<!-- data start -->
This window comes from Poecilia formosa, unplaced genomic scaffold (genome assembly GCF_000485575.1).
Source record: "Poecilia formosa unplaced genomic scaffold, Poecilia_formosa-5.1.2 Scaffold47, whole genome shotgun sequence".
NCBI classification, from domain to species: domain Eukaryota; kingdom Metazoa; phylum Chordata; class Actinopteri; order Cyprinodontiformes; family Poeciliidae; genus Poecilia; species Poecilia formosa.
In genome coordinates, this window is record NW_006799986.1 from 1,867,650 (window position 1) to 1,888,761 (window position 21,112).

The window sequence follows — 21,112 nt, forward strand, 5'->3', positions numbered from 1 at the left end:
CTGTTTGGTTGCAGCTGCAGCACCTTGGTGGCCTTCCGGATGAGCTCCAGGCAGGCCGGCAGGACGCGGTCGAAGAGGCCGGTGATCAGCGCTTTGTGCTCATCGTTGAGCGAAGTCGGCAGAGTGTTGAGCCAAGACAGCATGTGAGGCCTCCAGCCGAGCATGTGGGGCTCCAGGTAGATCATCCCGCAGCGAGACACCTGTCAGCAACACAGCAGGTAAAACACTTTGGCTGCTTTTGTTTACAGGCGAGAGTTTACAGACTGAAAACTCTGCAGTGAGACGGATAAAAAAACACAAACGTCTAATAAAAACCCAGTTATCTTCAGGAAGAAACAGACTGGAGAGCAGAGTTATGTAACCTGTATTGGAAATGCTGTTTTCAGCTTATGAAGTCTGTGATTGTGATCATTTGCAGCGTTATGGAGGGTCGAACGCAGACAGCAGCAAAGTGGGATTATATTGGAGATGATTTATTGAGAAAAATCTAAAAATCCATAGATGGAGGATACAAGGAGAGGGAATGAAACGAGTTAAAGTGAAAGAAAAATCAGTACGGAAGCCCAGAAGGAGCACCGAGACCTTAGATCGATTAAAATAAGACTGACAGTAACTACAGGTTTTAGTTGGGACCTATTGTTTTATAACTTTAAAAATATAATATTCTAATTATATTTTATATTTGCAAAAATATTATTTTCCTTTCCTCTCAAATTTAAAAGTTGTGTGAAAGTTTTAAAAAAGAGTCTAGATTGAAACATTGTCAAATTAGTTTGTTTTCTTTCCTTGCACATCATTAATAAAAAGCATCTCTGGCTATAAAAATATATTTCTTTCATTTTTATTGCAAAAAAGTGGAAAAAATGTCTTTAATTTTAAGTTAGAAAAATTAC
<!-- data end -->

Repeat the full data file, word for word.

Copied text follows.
This window comes from Poecilia formosa, unplaced genomic scaffold (genome assembly GCF_000485575.1).
Source record: "Poecilia formosa unplaced genomic scaffold, Poecilia_formosa-5.1.2 Scaffold47, whole genome shotgun sequence".
NCBI classification, from domain to species: domain Eukaryota; kingdom Metazoa; phylum Chordata; class Actinopteri; order Cyprinodontiformes; family Poeciliidae; genus Poecilia; species Poecilia formosa.
In genome coordinates, this window is record NW_006799986.1 from 1,867,650 (window position 1) to 1,888,761 (window position 21,112).

The window sequence follows — 21,112 nt, forward strand, 5'->3', positions numbered from 1 at the left end:
CTGTTTGGTTGCAGCTGCAGCACCTTGGTGGCCTTCCGGATGAGCTCCAGGCAGGCCGGCAGGACGCGGTCGAAGAGGCCGGTGATCAGCGCTTTGTGCTCATCGTTGAGCGAAGTCGGCAGAGTGTTGAGCCAAGACAGCATGTGAGGCCTCCAGCCGAGCATGTGGGGCTCCAGGTAGATCATCCCGCAGCGAGACACCTGTCAGCAACACAGCAGGTAAAACACTTTGGCTGCTTTTGTTTACAGGCGAGAGTTTACAGACTGAAAACTCTGCAGTGAGACGGATAAAAAAACACAAACGTCTAATAAAAACCCAGTTATCTTCAGGAAGAAACAGACTGGAGAGCAGAGTTATGTAACCTGTATTGGAAATGCTGTTTTCAGCTTATGAAGTCTGTGATTGTGATCATTTGCAGCGTTATGGAGGGTCGAACGCAGACAGCAGCAAAGTGGGATTATATTGGAGATGATTTATTGAGAAAAATCTAAAAATCCATAGATGGAGGATACAAGGAGAGGGAATGAAACGAGTTAAAGTGAAAGAAAAATCAGTACGGAAGCCCAGAAGGAGCACCGAGACCTTAGATCGATTAAAATAAGACTGACAGTAACTACAGGTTTTAGTTGGGACCTATTGTTTTATAACTTTAAAAATATAATATTCTAATTATATTTTATATTTGCAAAAATATTATTTTCCTTTCCTCTCAAATTTAAAAGTTGTGTGAAAGTTTTAAAAAAGAGTCTAGATTGAAACATTGTCAAATTAGTTTGTTTTCTTTCCTTGCACATCATTAATAAAAAGCATCTCTGGCTATAAAAATATATTTCTTTCATTTTTATTGCAAAAAAGTGGAAAAAATGTCTTTAATTTTAAGTTAGAAAAATTAC